Connect with us

Labor & Business

More on Groden Center strike



Educators at the Groden Center schools in Providence and Coventry engaged in a one-day strike on Friday to demand safer classrooms for their students and living wages for staff, and in protest of management’s Unfair Labor Practices.

Groden staff are negotiating a contract with management. The primary goal of behavioral specialists is to reduce turnover and ensure a safe learning environment for students. Workers have proposed many measures to improve the schools, management denies they are in a crisis and has not taken their proposals seriously.

The Groden Center is a non-profit that serves students with Autism from Southern New England. Students who struggle in traditional public schools are sent to Groden, at tax-payer expense, so they can receive specialized education more suited to their educational needs. The school districts believe the students will be taught by professionals who are familiar with the students and have training and expertise in educating students with autism. Instead students are watched over by temporary agency staff with lower training standards. Currently over one third of the classroom shifts for behavioral specialists are being covered by temporary staff which lack training and familiarity with students.

Consistency is a cornerstone of their education and well-being. The constant turn-over and use of temporary staff not only deprives students of a quality education, it has resulted in daily occurrences of injuries and unsafe situations for students and staff.

The problem, educators say, is low-wages and backwards management priorities. While Behavior Specialists start at just $11.70/hr ($21,294 per year), managers make six-figure salaries and the companies founders were given million-dollar retirement packages. While vans used to transport students are falling apart and lack basic safety features, management bought luxury cars for top executives. In 2016, Groden hired former DCYF-head Janice DeFrances to be their CEO and paid her $152,218. Groden also provided a $1.2 million dollar golden parachute to one of its founders upon their retirement.

The strike follows waves of labor action at other schools around the country this year, with teachers’ strikes in multiple states resulting in increases to education funding, better classroom-ratios, and higher wages for educators.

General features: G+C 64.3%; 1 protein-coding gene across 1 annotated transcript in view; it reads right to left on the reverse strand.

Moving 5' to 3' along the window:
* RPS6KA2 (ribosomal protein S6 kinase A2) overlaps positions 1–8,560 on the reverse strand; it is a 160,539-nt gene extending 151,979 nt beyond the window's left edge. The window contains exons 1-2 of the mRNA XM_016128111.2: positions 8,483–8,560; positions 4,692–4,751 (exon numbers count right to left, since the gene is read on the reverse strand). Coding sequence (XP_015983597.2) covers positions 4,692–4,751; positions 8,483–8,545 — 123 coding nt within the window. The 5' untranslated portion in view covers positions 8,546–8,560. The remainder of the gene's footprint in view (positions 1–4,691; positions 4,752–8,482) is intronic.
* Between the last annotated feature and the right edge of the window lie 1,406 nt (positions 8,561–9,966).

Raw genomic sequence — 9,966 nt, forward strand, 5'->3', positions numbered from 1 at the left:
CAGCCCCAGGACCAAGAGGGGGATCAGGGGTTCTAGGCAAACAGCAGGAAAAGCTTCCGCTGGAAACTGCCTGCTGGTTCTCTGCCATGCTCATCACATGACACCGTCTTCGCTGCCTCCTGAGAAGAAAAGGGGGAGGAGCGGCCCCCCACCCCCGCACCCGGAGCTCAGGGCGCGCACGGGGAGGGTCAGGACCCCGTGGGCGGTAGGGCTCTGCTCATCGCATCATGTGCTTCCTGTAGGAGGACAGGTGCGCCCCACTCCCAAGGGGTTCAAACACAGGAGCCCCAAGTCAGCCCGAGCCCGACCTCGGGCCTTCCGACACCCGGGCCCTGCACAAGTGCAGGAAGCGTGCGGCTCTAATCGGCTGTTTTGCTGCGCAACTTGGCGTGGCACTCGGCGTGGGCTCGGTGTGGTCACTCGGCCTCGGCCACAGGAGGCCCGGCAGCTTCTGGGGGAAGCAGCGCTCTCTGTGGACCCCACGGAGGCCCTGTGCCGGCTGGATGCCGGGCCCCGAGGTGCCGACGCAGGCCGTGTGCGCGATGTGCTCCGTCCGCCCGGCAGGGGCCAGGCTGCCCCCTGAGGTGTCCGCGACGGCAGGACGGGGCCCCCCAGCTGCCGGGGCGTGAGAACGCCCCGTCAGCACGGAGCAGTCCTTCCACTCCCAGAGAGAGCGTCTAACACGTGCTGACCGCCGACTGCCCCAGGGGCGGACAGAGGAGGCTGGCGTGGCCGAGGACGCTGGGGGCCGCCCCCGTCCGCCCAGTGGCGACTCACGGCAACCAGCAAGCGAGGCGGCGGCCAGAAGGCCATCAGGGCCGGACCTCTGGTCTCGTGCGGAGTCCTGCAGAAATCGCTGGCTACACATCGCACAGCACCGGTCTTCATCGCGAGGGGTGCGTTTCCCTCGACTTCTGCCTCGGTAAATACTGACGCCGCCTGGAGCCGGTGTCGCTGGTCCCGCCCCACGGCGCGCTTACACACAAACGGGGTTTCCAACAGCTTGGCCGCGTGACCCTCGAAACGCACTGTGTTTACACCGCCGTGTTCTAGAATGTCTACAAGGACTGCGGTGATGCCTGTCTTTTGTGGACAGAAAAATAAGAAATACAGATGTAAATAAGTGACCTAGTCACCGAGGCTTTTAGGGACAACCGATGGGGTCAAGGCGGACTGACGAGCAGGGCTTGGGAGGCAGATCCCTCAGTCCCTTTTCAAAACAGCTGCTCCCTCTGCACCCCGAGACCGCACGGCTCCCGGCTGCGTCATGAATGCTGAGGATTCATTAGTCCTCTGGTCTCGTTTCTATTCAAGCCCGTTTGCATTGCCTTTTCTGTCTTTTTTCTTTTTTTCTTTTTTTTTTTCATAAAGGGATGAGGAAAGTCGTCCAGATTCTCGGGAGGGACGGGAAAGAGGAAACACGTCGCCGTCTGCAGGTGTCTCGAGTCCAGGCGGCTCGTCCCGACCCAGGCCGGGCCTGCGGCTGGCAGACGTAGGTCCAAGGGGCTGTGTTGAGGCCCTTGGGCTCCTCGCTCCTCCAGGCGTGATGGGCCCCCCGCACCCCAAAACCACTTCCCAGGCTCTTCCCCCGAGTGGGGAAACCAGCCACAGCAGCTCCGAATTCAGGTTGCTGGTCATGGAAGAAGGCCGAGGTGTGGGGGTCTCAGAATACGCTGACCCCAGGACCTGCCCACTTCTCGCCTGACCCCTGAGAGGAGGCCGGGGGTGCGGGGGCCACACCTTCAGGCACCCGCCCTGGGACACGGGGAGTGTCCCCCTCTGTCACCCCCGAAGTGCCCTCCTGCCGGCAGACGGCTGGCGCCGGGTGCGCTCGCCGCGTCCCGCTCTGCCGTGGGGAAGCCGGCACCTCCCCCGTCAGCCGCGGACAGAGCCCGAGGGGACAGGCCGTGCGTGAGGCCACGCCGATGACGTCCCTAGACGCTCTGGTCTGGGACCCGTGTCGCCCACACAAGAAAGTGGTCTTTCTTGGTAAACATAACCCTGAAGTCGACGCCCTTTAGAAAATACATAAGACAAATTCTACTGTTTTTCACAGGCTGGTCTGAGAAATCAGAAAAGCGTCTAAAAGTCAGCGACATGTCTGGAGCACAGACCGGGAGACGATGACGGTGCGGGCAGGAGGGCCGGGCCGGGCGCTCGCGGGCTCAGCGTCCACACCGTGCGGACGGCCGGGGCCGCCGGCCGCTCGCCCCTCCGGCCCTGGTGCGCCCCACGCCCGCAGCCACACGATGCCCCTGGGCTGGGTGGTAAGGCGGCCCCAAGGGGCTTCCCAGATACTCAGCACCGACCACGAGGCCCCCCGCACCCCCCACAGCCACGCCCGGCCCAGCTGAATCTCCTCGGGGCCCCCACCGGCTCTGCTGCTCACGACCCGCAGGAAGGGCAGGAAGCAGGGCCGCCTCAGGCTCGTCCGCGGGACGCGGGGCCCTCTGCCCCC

Groden Center educators picket for safer classrooms and living wages

Can you help Uprise RI?

Funding for our reporting relies on the generosity of readers like you. Our independence allows us to write stories that hold RI state and local government officials accountable. All of our stories are free and available to everyone. But your support is essential to keeping Steve and Will on the beat, covering the costs of reporting many stories in a single day. If you are able to, please support Uprise RI. Every contribution, big or small is so valuable to us. You provide the motivation and financial support to keep doing what we do. Thank you.

Become a Patron!
Opens in a new tab - you won't lose you place

Unfair labor practice strike at Groden Center in Providence

“We’re striking to show that the current situation with high turnover and all these temporary staff is unacceptable,” said Kersten Brothers, a Behavior Specialist in Providence. “All students, and especially students with autism, need consistency. We will never be able to recruit and retain the staff our students need if management continues to pay poverty wages.”

“We love our students and don’t want to be on strike,” said Samantha Lozeau, a Behavior Specialist at Groden South school in Coventry. “But with such high-turnover and all these temp agency staff, our students aren’t getting the education or services they deserve. Most of our students cannot stand up and speak for themselves so we are going to be their voice and fight for better schools for all educators and students.

“Hopefully this strike will be a wakeup call to management and they’ll start taking our concerns seriously,” said Lozeau. “We’re standing up for change and we won’t stop until Groden is a better place for educators and students.”

SEIU New England Vice President Patrick Quinn introduced the elected officials and candidates for office in attendance, including Senators Sandra Cano (Democrat, District 8, Pawtucket) and Jeanine Calkin (Democrat, District 30, Warwick), Representatives Kathleen Fogarty (Democrat, District 35, South Kingstown), Susan Donovan (Democrat, District 69, Bristol) and Teresa Tanzi (Democrat, District 34, Narragansett, South Kingstown), Ward 1 Providence City Councilmember Seth Yurdin, Ward 5 Pawtucket City Councilmember Meghan Kallman, Val Lawson, candidate for State Senate District 14 in East Providence, Rebecca Kislak, candidate for State Representative District 4 in Providence and Laufton Ascencao, candidate for State Representative District 68 in Bristol.

[From a press release]

Kersten Brothers

Patrick Quinn

UpriseRI is entirely supported by donations and advertising. Every little bit helps:

Become a Patron!

About the Author

The hardest working news organization in Rhode Island! Uprise RI was founded in 2017 by Steve Ahlquist, and focuses on civil liberties, social justice, and human rights.